Ok, now wipe the drool off your faces and change your undies. Just hypothetical.
    My point is, there is, and always will be some form of regulation necessary. Just enough to pass the “reasonable person” test. I do support and practice the right to keep and bear arms. What is needed is an efficient, logical, political process which establishes whatever limits that “We the People” are subjected to.
    As I’ve experienced it, the current limits in my state regarding firearms have for the most part worked for me (Except for the issue at my school). I have my firearms, I legally carry to defend myself, I just wish I could get some ammo for my .22…
    I understand the fears of excessive regulation, and I encourage all those in states where the status quo has been severely upset to act accordingly, politically, and hopefully it will be in accordance with what the majority of your fellow citizens feel is reasonable. If not, maybe there’s a location more aligned with your views.

    I just needed to dump this out of my head so I can get to the other relevant aspects of my life. Like my wife, my dog, my property, all of which I’m allowed to protect under the Second Amendment. It’s interpretation isn’t perfect everywhere, but it’s working ok for me. Within limits.


    • What a ass. You sound just like the politicians that want to disarm us. They always jump the shark and go right to the fully automatic weapons. Now you have one upped them with Howitzers and ICBMs.

      Guess what? Murder is still illegal. Very few people can afford a howitzer. Hell, i can’t even afford the ammo. And if someone had been successful enough in life to afford one it is unlikely they would risk everything to use it on someone. And guess what. Terrorist organizations could probably afford to buy one. But they are an impractical weapon for individuals to use. Not very concealable.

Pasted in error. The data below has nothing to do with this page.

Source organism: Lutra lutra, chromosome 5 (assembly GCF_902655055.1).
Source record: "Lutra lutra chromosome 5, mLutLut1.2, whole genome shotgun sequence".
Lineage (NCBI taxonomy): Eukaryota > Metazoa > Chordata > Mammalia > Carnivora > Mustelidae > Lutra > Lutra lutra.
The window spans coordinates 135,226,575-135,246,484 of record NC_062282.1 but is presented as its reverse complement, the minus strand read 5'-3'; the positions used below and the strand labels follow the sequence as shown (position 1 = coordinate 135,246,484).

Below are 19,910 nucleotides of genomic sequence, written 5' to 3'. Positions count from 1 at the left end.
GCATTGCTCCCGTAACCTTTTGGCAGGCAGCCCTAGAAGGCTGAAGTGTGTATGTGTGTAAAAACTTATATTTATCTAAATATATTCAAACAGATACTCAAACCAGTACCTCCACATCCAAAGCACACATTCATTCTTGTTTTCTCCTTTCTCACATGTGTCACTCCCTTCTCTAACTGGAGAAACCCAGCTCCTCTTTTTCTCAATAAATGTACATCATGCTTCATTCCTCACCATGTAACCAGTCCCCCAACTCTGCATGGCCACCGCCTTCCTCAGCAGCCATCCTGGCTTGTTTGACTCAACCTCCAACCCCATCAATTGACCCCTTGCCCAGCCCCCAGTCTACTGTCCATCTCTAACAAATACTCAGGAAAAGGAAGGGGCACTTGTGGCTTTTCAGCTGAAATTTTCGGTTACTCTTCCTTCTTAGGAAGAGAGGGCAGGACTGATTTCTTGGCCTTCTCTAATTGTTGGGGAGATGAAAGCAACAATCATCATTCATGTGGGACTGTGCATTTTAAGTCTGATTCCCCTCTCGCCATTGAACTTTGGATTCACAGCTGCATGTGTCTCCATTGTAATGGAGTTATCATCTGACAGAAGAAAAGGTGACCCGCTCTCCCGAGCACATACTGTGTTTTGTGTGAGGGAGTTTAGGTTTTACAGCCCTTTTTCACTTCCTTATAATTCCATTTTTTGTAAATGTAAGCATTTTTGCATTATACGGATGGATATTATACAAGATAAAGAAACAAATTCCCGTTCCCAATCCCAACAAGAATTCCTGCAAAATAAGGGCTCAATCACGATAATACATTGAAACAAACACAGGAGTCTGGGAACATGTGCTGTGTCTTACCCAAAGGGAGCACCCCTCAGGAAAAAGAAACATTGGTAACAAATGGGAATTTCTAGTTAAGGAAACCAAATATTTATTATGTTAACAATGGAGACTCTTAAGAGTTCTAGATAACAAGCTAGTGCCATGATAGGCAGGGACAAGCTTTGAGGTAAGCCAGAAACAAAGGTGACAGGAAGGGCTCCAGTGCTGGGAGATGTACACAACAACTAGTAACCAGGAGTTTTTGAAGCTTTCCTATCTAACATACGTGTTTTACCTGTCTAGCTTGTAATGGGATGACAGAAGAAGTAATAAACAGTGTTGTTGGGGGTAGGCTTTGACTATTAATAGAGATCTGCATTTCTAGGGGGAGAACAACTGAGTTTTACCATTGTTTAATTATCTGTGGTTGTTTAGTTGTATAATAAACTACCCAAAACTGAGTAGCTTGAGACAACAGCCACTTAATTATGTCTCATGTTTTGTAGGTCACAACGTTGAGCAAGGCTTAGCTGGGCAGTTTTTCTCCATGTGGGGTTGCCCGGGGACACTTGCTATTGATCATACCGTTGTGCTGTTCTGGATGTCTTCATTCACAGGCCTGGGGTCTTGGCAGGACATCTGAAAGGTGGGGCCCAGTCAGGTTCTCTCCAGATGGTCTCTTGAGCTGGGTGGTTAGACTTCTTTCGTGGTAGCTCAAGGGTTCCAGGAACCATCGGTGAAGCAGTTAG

Let’s be realistic. I would have no problem with full auto weapons being readily available. Because that means the good guys would also have them to defend themselves. Do you really believe that someone that is willing to commit murder is going to let the law stop them from obtaining automatic weapons? Right now the law only prevents law abiding citizens from owning automatic weapons. If the criminals really want one, they will find a way to get them.

      • Hey Timbo –

        Name calling and finger pointing are not conducive to a very intellectual discussion, that’s why I don’t do it here, or anywhere else. That’s exactly what the (anti) politicians and opposition groups do to us. Either I’m not presenting my opinion correctly, or your not understanding it correctly, or both. I’ll keep it shorter if you or anyone still cares to listen.
        IN MY OPINION, there needs to be (and are) certain reasonable limits, not only for one particular section of the Constitution, but I’ll stick to the Second Amendment.
        If the Citizens of the United States oppose any limits, or feel there needs to be more, there is a process to change things. It’s called the political process. In our society, that’s how it happens.
        Attacking my opinion does nothing but waste your time and mine, if you want change, GET INVOLVED IN THE PROCESS. That is what I have chosen to do, if even in my local area.
        In case you haven’t followed all of this or other threads, I have commented on my college’s weapons policy, ad infinitum. Their arbitrary weapons free policy is not only illegal under my state’s law (preemption clause and prohibited areas), but in direct violation of my second amendment rights by forcing me to disarm myself before I travel to, and as a result from school, through where I am legally licensed to carry my firearm.